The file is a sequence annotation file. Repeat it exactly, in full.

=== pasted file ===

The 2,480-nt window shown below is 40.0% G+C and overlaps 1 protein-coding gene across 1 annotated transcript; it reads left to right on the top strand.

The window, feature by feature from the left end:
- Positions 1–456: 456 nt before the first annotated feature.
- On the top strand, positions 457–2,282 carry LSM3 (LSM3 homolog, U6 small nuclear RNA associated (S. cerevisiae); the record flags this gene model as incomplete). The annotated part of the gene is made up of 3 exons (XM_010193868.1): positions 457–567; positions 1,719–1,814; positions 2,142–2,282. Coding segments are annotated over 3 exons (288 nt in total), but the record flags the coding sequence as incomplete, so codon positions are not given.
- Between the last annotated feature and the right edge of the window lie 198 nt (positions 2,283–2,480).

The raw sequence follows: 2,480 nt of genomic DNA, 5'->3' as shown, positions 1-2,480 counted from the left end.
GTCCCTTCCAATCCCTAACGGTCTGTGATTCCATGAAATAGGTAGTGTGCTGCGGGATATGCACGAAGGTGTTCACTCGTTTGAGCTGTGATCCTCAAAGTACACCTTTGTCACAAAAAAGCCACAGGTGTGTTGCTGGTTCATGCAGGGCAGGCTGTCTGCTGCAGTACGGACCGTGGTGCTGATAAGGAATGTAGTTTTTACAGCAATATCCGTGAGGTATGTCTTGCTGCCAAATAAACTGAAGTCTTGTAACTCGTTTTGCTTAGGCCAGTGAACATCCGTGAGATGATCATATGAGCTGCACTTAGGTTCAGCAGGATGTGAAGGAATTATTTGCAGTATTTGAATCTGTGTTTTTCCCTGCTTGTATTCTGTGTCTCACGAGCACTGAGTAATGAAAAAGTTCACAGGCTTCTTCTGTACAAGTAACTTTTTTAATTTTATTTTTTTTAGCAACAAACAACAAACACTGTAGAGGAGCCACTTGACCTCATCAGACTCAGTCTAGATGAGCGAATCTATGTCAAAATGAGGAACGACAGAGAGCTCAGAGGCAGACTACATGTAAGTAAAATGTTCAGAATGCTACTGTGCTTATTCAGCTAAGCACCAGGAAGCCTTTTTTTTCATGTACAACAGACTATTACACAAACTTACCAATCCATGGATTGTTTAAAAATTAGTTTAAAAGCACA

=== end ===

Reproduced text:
The 2,480-nt window shown below is 40.0% G+C and overlaps 1 protein-coding gene across 1 annotated transcript; it reads left to right on the top strand.

The window, feature by feature from the left end:
- Positions 1–456: 456 nt before the first annotated feature.
- On the top strand, positions 457–2,282 carry LSM3 (LSM3 homolog, U6 small nuclear RNA associated (S. cerevisiae); the record flags this gene model as incomplete). The annotated part of the gene is made up of 3 exons (XM_010193868.1): positions 457–567; positions 1,719–1,814; positions 2,142–2,282. Coding segments are annotated over 3 exons (288 nt in total), but the record flags the coding sequence as incomplete, so codon positions are not given.
- Between the last annotated feature and the right edge of the window lie 198 nt (positions 2,283–2,480).

The raw sequence follows: 2,480 nt of genomic DNA, 5'->3' as shown, positions 1-2,480 counted from the left end.
GTCCCTTCCAATCCCTAACGGTCTGTGATTCCATGAAATAGGTAGTGTGCTGCGGGATATGCACGAAGGTGTTCACTCGTTTGAGCTGTGATCCTCAAAGTACACCTTTGTCACAAAAAAGCCACAGGTGTGTTGCTGGTTCATGCAGGGCAGGCTGTCTGCTGCAGTACGGACCGTGGTGCTGATAAGGAATGTAGTTTTTACAGCAATATCCGTGAGGTATGTCTTGCTGCCAAATAAACTGAAGTCTTGTAACTCGTTTTGCTTAGGCCAGTGAACATCCGTGAGATGATCATATGAGCTGCACTTAGGTTCAGCAGGATGTGAAGGAATTATTTGCAGTATTTGAATCTGTGTTTTTCCCTGCTTGTATTCTGTGTCTCACGAGCACTGAGTAATGAAAAAGTTCACAGGCTTCTTCTGTACAAGTAACTTTTTTAATTTTATTTTTTTTAGCAACAAACAACAAACACTGTAGAGGAGCCACTTGACCTCATCAGACTCAGTCTAGATGAGCGAATCTATGTCAAAATGAGGAACGACAGAGAGCTCAGAGGCAGACTACATGTAAGTAAAATGTTCAGAATGCTACTGTGCTTATTCAGCTAAGCACCAGGAAGCCTTTTTTTTCATGTACAACAGACTATTACACAAACTTACCAATCCATGGATTGTTTAAAAATTAGTTTAAAAGCACA